R2R2R in One Day: Fueling Strategy, Heat Exhaustion, Public Tears

R2R2R in One Day: Fueling Strategy, Heat Exhaustion, Public Tears is a sponsored post brought to you by 4D.

What better way to spend your birthday than attempting a masochistic one-day run? On April 24th, I ran the Grand Canyon’s Rim to Rim to Rim (R2R2R) in one day from the Bright Angel Trailhead: 48.5 miles and 11,000 feet of elevation gain. Training-wise, I was fairly underprepared but mentally ready for the pain. Otherwise, I attribute my success in fighting 90-degree temperatures to a few key fueling strategies I made.

The last climb out of the canyon in the heat of the day was undoubtedly the toughest physical challenge I have ever faced. My body had already been moving for 12 hours, with an hour of sleep the night before. To top it off, I hadn’t experienced 90-degree heat since last September and have been training in comfortable winter temperatures the last six months. However, if I had to prepare again, I wouldn’t have changed much more than my clothing strategy. My food and water intake were solid, and I used 4D, a clean energy fuel, as my secret weapon.

R2R2R at the Grand Canyon in One Day

What I Ate

I took my second 4D of the day around mile 30. Subsequently, miles 30-38 were my favorite of the day.

Unfortunately, I battled nausea all day. My strategy of eating six slices of pizza the night before most definitely backfired, and I struggled to get down any real food. Because of this, I’m extremely grateful I had solid options for energy that didn’t involve choking down leftover pizza.

I’ve been using 4D for the past couple of months before my long training runs, and have really pleased with how well I feel. Though there are numerous benefits to their clean energy blends, I’ve used them solely to improve athletic performance. The biggest difference I’ve noticed is decreased muscle fatigue on long runs and a quicker recovery. Because they worked so well on my long training runs (which I didn’t do nearly enough of), I was really excited to take these to the Grand Canyon with me.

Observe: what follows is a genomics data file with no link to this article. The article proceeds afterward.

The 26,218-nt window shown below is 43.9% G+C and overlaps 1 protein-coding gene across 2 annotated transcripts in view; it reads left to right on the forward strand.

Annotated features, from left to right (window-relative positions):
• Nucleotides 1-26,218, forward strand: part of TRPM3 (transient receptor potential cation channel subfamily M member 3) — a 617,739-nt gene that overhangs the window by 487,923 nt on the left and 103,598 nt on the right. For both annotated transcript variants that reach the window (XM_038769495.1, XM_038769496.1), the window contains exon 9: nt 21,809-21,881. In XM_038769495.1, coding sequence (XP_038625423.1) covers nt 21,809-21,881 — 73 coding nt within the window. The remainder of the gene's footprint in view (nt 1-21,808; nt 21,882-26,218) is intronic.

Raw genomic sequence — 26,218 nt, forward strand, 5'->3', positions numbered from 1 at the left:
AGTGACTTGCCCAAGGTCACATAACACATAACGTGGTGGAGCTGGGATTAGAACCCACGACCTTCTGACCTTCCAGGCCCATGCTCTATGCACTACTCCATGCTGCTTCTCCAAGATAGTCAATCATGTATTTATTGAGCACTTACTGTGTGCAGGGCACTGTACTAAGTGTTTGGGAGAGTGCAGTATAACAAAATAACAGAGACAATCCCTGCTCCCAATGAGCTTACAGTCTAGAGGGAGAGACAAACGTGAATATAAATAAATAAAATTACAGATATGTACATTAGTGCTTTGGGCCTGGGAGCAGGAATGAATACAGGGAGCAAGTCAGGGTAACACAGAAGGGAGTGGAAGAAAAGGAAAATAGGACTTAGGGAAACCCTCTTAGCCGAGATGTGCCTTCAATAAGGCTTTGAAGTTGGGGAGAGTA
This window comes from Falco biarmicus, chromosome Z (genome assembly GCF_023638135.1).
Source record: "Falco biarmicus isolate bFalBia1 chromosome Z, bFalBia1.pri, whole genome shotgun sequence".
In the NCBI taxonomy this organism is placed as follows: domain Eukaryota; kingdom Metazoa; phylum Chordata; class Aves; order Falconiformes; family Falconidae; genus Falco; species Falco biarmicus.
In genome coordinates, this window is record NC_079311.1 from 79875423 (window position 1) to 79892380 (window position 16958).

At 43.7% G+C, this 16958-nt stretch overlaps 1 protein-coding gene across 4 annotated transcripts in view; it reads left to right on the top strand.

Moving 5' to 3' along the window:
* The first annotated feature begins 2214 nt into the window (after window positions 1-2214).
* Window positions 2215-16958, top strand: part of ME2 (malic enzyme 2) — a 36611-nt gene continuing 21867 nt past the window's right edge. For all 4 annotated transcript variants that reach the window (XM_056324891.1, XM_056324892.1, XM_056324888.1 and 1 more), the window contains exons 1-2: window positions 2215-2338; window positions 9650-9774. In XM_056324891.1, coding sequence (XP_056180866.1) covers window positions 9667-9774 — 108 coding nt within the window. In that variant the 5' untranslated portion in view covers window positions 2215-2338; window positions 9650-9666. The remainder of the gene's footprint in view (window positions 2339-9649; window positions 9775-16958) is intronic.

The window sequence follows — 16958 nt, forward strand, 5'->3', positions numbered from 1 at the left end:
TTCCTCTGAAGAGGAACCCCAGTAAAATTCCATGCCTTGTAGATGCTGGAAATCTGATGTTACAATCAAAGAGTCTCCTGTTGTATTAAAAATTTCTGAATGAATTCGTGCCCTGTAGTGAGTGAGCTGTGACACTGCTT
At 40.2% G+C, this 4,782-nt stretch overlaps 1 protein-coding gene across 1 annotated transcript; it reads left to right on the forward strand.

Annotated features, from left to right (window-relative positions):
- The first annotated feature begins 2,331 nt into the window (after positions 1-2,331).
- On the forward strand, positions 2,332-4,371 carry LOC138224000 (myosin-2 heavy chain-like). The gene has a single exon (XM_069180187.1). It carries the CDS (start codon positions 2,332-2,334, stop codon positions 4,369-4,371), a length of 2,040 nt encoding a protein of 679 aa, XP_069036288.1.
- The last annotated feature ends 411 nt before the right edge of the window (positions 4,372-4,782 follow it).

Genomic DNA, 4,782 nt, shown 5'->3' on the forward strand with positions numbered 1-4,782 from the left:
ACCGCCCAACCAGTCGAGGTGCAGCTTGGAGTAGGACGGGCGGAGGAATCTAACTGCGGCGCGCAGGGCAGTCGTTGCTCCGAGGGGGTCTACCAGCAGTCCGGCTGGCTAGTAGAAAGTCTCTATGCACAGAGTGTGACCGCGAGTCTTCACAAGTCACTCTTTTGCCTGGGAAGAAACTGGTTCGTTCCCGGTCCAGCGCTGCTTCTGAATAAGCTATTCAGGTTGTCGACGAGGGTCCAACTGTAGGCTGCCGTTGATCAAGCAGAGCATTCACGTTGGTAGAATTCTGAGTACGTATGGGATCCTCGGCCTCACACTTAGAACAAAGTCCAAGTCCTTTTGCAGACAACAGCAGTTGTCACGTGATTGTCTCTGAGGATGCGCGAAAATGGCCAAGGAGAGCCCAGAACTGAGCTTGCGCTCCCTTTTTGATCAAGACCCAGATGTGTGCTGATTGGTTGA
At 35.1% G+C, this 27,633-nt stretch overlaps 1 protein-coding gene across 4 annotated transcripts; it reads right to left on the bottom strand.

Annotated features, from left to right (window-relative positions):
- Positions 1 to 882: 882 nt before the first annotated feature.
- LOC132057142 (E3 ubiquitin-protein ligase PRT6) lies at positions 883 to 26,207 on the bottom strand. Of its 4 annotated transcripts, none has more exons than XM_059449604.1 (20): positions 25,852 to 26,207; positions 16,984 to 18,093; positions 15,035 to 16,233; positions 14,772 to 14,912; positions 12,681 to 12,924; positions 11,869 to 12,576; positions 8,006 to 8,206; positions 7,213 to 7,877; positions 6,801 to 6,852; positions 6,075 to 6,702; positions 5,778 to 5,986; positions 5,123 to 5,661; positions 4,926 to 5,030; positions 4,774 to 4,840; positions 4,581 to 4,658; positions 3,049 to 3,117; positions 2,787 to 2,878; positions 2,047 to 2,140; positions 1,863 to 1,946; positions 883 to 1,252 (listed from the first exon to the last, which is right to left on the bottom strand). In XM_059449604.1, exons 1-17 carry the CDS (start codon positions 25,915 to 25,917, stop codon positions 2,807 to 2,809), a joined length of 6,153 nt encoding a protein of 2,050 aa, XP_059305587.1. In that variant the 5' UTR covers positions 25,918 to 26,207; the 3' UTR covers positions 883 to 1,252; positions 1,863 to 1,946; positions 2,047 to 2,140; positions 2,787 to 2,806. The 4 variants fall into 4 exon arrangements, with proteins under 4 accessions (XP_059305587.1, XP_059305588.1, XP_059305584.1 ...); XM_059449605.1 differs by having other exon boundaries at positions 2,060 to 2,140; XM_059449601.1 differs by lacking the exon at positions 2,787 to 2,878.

I couldn’t stomach any of the “real” food I had brought with me, so I just snacked all day. This wasn’t what I was hoping for, but I guess I can rely on 90% carbs and sugar for 17 hours.

Around hour 10 I had finished my descent of the North Rim and had about 18 miles to go. The sun was rising, and my calves were already on fire. I stopped for a long water refill and took the time to drink another 4D blend. When I started to run again my legs felt decent, and I powered past the 50k mark at a steady pace. Though the last 8 miles were a hellish death march, I definitely attribute my relatively comfy miles 30-38 to the boost in energy and focus I get from 4D.

What I Wore

r2r2r in one day

At the North Rim. Only halfway done and already looking pretty haggard. My Houdini has clearly been shoved into a vest or two.

When I started around midnight, it was 35 degrees and windy on the South Rim. So like a dummy, I wore a long sleeve shirt instead of the lightweight merino short sleeve I had planned. This was my biggest clothing mistake, and other than that I was pretty happy with my strategy.

Very unhappy with that decision. As soon as I began my descent I knew I would not need a long sleeve at the bottom. It’s also not a sun shirt designed for breathability or UPF, so this was a bad call all-around.

My trail running go-to. It’s the perfect extra layer for wind or stopping a chill from setting in while stopping for water. Furthermore, it’s only 3.4 ounces and fits in pretty much any pack or pocket.

These have a built-in liner and adjustable drawstring, and so far have been long enough to fend off the deadly inner-thigh chafe.

I spent most of the day running in shorts, but I started out in these and packed them in the case of extreme chafing (par for the course for me). They’re extremely lightweight and 1000% more comfortable to run in than leggings.

I’m sooooooo obsessed with Altra’s latest version of their Lone Peaks. My feet were the least of my worries, and I finished without any blisters or foot fatigue. 12/10.

It might have been a little warm for these, but overall my feet were happy.

  • Running vest: Borrowed from a friend